Spring Alive is an international campaign to encourage children’s interest in nature and the conservation of migratory birds. Spring Alive is organised by OTOP, the BirdLife Partner in Poland, on behalf of the BirdLife Partnership. Wildlife groups, teachers and others who would like to become more involved in Spring Alive should contact the International Manager, Karolina Kalinowska, at karolina.kalinowska@otop.org.pl.

For more information go to: www.springalive.net

Follow Spring Alive on YouTube and flickr.

Eurobirdwatch 2014 sees 2.5 million migrating birds


This video is about bird migration.

From BirdLife:

Eurobirdwatch 2014 sees 2.5 million migrants in the air

By Elodie Cantaloube, Mon, 20/10/2014 – 08:18

On the weekend 4–5 October, over 23,000 people took part in the most exciting nature event of the autumn: the annual Eurobirdwatch. From Portugal to Kazakhstan, from Malta to Norway, BirdLife Partners invited people of all ages to discover and observe the fascinating migration of birds. The result of these two days of fun, exchange and learning was the observation of over 2.5 million birds as they migrated to southern countries in search of suitable wintering grounds.

In autumn, some species of birds, the so-called migratory birds, leave the north, where they breed in spring and summer and head to their wintering grounds in the south. The migration of several thousands of birds of different species is a unique spectacle; the BirdLife Partnership aims to offer everyone the opportunity to witness it.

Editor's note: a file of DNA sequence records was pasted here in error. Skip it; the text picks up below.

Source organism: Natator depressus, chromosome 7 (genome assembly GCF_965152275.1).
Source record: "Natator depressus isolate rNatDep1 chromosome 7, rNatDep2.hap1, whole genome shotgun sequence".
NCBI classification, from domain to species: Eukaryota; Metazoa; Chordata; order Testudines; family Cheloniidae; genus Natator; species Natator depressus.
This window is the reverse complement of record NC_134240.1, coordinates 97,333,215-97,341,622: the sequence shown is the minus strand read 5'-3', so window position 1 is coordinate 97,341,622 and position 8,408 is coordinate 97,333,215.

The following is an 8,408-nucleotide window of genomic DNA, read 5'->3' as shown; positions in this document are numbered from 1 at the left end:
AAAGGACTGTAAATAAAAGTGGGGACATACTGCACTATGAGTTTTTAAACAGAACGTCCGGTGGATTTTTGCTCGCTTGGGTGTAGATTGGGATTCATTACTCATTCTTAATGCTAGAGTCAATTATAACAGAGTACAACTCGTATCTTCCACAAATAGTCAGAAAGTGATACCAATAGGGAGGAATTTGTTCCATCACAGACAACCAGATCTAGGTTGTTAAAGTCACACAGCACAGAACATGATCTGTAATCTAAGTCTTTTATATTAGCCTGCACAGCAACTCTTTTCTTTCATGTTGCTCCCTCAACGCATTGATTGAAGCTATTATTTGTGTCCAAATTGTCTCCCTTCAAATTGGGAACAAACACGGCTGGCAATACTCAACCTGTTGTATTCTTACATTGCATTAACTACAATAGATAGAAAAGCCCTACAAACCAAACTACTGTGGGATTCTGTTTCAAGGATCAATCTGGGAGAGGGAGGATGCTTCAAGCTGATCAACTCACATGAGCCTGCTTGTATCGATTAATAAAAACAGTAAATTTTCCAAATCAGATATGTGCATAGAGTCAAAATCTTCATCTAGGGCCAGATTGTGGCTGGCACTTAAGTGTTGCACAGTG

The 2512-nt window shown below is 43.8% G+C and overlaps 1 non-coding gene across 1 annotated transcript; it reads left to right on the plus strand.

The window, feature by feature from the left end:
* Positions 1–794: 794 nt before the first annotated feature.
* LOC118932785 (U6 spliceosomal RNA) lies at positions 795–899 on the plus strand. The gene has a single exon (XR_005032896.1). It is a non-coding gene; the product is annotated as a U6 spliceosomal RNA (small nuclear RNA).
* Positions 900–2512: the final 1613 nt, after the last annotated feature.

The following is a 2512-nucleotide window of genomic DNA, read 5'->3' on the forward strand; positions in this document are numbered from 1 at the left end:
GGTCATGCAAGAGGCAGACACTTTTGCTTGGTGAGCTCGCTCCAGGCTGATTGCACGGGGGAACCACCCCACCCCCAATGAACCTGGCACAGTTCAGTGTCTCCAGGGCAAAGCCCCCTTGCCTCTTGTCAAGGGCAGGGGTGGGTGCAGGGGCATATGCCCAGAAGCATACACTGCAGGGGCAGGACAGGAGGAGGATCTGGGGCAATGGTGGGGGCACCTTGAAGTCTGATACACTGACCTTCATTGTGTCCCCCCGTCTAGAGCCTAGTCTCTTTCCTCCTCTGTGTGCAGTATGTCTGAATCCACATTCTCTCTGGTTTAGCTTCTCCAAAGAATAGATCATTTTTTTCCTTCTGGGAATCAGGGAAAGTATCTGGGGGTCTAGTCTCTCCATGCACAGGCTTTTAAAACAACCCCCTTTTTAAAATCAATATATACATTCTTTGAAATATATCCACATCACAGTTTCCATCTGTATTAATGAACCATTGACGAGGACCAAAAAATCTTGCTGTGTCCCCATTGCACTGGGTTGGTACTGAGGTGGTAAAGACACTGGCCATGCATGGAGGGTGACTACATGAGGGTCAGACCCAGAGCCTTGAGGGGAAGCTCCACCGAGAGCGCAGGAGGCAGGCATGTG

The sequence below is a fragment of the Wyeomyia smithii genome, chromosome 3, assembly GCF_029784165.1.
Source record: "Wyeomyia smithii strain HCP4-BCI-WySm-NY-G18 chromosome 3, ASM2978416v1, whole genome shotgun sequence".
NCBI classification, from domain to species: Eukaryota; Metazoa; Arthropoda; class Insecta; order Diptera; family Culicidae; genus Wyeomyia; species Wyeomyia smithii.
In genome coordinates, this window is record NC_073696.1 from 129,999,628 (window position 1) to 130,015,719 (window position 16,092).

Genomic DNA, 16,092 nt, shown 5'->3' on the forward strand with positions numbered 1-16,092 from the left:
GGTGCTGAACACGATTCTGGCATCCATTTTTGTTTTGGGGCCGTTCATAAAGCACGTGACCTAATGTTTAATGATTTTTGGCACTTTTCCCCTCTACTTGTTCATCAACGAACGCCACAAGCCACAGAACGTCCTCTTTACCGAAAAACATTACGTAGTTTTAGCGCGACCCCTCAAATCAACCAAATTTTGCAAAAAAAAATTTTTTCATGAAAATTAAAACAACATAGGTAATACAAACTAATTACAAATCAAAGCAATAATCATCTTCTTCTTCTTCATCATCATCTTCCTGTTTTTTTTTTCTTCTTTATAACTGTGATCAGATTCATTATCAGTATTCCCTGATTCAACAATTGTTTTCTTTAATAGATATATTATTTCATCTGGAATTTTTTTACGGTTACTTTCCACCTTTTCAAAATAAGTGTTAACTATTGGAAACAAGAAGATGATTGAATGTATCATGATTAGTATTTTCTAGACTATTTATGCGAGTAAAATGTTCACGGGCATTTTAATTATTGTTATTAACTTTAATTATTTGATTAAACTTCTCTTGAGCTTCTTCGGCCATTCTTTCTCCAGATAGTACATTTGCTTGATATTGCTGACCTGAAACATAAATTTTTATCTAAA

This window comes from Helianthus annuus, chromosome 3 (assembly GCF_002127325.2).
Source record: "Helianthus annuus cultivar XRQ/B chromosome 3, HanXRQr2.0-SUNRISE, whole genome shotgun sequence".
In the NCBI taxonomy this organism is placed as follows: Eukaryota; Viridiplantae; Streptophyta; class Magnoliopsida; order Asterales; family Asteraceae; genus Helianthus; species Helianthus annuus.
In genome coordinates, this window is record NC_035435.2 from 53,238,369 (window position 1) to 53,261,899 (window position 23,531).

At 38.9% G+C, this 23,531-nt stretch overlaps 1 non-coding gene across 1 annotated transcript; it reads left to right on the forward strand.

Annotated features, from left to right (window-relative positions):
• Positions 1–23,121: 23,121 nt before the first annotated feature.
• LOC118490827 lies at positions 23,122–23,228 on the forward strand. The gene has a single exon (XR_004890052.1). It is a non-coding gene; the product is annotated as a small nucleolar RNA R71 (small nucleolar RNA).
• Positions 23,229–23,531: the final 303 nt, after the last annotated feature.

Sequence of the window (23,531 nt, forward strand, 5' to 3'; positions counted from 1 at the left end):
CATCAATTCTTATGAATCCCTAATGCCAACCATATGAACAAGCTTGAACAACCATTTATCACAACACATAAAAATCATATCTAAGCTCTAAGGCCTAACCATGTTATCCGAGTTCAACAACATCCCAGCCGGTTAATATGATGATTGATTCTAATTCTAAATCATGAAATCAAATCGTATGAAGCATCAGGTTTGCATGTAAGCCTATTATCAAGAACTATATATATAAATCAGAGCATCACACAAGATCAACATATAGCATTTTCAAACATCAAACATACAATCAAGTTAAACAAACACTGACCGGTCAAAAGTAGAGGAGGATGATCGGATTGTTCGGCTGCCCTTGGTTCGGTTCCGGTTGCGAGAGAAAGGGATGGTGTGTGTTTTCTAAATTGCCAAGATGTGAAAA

Eurobirdwatch was created for this very reason: every year, on the first weekend of October when migrations reach their peak, BirdLife Partners organise a range of birdwatching events throughout Europe and Central Asia and encourage children, families, bird lovers and the simply curious to join them to enjoy the show.

This year, for the 21st anniversary of Eurobirdwatch, about 900 events were organised by BirdLife Partners in 40 countries. The most frequently seen species were Common Starling Sturnus vulgaris, Common Coot Fulica atra and Mallard Anas platyrhynchos.

Over the years, Eurobirdwatch has become increasingly successful, attracting growing numbers of participants, and becoming a magnet for VIPs wanting to participate. This year, the Diplomatic Corps in Montenegro, the British Ambassador in Uzbekistan, the US Ambassador, the Deputy Minister of Nature Protection and special representatives of NGOs in Armenia as well as the Minister for Health and the Environment in Gibraltar all took part.

Find more information about the events, the ornithological highlights in every country and photos of the 21st Eurobirdwatch at www.eurobirdwatch.eu.

EuroBirdwatch, 4-5 October 2014


This video is called Eurobirdwatch 2013 – Maramures Romania.

From BirdLife: